Writing intensely dogmatic poetry within the constraints of classical meters is not easy to do. One of the best and most interesting of those who have made the attempt is the most erudite and virtuosic Christian poet of Late Antiquity, Aurelius Prudentius Clemens (late fourth/early fifth century). Below is the hymn on the Trinity that he prefixes to his long dogmatic Apotheosis, a poem in dactylic hexameters (the meter also used in the hymn) in which he defends Trinitarian and Christological orthodoxy against various heresies.
The poem is twelve lines long, a number of wide significance itself in Scriptural terms and also divisible by three, of obvious import for a poem about the Trinity. Twelve is the sum of one set of three and three sets of three, and thus perhaps signifies trinity in unity.
In this particular hymn, lines 1-3 treat the Trinity in general terms; 4-6, the relation between the Father and Son, and the eternality of the Son as the wisdom (sapientia) and Word (verbum) of God; 7-9, the work of the Son, especially in his Incarnation and saving work on behalf of man; 10-12, the work of the Holy Spirit in communicating the Father and Son to man.
Est tria summa deus; trinum specimen, vigor unus.
Corde patris genita est sapientia, filius ipse est.
Sanctus ab aeterno subsistit spiritus ore.
Tempore nec senior pater est nec numine maior.
Nam sapiens retro semper deus edidit ex se
per quod semper erat gignenda ad saecula verbum.
Edere sed verbum patris est, at cetera verbi:
adsumptum gestare hominem, reparare peremptum,
conciliare patri dextraque in sede locare.
Spiritus ista dei conplet, deus ipse: fideles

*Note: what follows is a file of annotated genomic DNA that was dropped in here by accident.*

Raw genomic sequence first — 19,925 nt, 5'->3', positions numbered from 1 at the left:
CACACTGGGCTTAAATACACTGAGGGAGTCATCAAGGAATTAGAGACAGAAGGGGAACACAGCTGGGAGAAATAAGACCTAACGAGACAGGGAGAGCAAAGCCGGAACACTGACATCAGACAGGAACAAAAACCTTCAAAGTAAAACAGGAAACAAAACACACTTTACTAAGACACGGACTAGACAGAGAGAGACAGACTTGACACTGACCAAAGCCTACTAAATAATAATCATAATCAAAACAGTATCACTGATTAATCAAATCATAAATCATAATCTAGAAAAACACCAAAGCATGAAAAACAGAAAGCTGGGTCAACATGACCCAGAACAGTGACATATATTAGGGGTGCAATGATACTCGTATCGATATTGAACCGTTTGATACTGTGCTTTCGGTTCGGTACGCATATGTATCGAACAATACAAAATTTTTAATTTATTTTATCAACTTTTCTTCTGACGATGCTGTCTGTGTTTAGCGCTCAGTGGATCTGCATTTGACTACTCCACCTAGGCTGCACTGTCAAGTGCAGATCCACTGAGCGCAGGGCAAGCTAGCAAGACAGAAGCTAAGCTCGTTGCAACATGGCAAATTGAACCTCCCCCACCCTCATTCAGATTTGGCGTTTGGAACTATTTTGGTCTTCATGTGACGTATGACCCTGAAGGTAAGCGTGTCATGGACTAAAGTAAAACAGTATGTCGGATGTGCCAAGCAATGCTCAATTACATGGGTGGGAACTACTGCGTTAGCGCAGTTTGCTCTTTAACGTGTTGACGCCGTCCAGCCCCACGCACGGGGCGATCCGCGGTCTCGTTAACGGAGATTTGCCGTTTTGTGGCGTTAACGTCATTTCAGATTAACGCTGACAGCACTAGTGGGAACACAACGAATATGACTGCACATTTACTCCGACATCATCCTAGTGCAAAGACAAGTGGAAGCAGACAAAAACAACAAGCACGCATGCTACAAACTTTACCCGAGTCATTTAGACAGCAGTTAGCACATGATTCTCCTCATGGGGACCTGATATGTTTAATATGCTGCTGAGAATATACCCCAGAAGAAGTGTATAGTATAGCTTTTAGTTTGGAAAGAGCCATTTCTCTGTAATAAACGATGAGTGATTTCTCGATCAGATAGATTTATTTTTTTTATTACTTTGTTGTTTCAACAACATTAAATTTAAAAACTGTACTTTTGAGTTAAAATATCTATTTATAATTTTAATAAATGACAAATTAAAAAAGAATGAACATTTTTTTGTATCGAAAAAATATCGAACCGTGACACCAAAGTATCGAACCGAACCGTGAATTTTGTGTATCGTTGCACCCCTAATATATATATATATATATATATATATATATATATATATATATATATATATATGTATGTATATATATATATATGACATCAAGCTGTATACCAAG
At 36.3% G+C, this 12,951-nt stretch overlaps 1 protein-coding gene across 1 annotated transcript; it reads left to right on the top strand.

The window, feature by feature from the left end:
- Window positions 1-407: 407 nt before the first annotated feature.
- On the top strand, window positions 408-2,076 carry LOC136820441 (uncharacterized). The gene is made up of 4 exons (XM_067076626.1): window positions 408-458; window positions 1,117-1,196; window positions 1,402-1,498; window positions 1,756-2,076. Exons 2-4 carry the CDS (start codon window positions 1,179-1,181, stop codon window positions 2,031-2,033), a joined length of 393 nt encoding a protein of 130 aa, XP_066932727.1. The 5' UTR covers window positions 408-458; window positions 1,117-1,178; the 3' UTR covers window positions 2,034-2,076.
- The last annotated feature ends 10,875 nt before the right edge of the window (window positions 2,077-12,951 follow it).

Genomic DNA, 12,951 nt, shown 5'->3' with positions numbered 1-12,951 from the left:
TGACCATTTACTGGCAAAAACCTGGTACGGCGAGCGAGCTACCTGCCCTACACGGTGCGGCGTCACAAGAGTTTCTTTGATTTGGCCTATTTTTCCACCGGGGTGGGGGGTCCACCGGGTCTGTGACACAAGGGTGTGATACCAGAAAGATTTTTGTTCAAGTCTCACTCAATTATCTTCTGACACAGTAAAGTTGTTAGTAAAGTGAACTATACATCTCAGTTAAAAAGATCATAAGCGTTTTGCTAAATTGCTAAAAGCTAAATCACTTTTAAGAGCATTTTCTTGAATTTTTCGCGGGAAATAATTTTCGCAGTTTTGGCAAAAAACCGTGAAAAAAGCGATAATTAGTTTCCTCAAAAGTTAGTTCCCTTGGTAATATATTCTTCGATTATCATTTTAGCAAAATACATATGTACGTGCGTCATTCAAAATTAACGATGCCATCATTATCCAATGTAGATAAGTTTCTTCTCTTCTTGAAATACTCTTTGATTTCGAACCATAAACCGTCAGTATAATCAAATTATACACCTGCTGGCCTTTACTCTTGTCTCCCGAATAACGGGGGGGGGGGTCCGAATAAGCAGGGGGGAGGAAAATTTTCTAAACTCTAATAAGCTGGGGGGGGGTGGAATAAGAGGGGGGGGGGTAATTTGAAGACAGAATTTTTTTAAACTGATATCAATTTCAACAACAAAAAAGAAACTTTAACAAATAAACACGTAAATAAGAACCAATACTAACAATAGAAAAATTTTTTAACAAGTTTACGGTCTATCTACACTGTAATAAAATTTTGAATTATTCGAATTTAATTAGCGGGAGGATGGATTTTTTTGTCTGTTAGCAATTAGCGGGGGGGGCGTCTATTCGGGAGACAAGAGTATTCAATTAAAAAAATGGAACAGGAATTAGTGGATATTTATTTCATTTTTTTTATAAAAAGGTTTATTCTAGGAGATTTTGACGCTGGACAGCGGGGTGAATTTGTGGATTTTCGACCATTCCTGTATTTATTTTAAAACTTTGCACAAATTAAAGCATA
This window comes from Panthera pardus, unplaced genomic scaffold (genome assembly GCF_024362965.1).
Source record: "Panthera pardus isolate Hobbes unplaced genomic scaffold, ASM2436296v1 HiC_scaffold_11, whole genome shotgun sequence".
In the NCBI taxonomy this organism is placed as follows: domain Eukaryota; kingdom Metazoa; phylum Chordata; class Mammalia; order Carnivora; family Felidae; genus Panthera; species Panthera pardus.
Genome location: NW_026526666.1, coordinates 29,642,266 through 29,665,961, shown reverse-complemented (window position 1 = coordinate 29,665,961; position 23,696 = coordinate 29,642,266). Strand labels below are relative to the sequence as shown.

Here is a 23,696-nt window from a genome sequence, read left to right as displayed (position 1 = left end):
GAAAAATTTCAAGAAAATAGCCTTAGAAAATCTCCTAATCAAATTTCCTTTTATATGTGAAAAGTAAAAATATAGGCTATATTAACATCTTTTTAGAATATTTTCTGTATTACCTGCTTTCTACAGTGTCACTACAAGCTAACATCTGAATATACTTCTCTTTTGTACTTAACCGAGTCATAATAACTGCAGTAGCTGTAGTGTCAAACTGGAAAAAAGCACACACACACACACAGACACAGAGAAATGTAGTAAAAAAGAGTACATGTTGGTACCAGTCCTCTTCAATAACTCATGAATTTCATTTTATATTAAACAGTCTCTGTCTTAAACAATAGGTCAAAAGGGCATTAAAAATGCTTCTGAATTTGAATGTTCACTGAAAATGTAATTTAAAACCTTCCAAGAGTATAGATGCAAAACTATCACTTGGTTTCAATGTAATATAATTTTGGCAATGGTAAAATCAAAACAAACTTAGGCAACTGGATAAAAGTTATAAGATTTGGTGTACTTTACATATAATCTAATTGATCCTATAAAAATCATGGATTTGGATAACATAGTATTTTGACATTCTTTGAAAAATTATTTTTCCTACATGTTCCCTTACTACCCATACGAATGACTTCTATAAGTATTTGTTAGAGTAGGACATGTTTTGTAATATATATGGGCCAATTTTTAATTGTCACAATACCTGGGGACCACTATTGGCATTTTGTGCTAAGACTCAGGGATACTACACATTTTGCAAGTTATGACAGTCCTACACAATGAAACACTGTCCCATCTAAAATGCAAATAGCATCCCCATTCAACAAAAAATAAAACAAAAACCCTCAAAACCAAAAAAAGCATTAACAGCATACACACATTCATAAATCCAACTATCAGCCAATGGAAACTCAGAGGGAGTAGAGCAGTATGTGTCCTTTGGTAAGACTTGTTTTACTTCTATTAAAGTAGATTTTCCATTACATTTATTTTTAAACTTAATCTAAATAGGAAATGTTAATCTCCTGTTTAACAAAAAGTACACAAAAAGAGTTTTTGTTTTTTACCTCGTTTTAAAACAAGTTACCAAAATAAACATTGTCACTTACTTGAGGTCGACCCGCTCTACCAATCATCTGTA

in populos charisma suum diffundere promptus
et patris et Christi virtutem in corpora transfert.
God is three wholes; threefold honor, one power.
Wisdom was begotten from the heart of the Father, it is the Son himself.
The Holy Spirit subsists from his eternal mouth.
The Father is neither older in time nor greater in divinity.
For wise always from eternity past God has begotten from himself
for creating the ages the Word through which he always existed.
But begetting the Word belongs to the Father; on the other hand, the rest belongs to the Word:
to wear the human nature he has assumed, to repair it, having been destroyed,
to reconcile it with the Father, and to place it at his right hand.
The Spirit of God completes these things, God himself: ready
to pour out his gift on the faithful peoples,
he transfers the power of the Father and of Christ into their bodies.
Prudentius begins the poem with an immediate assertion of God’s unity and tri-unity in his first two words, est (“God is,” singular) and tria (“three”), modifying summa. The remainder of the line is a chiasmus, trinus (number adjective) specimen (nominative noun) vigor (nominative noun) unus (number adjective. Not only that, but the terms that can be construed numerically form a chiasmus as well: est tria…trinum…unus. The line thus begins and ends with unity, with God’s threefold nature in between. If one reads the first two words of the line together, he finds “[God] is three”; if the first and last together, “[God] is one.”
Line 3 is a so-called “golden line” (not an ancient term, but useful all the same), structured abVAB. 1 While the Son is “begotten” from the Father’s heart, the Spirit “subsists” from his mouth. The interlocking word-order characteristic of the golden line is useful in this instance for reflecting the internal relations and communion of the Persons.
The eighth line is also a chiasmus: participle, infinitive, noun, infinitive, participle. “Man,” or “human nature” (hominem) is at the center of the line, for mankind was the special object of God’s love in the Incarnation of the Word. Hominem continues to be the direct object of the infinitives that bracket the next line as well, as human nature is reconciled to God and glorified.
Finally, the elision between virtutem and in–thus pronounced virtutin–is particularly effective for mirroring in sound the transference of the power (virtutem) of Father and Son into human beings by the work of the Spirit.
More could be said about this fascinating little poem; but it is at least enough to get one started in considering how (at least some) Christians in antiquity attempted to describe and meditate upon their faith in literary modes other than the exegetical commentary or doctrinal treatise.
E.J. Hutchinson is Assistant Professor of Classics at Hillsdale College.
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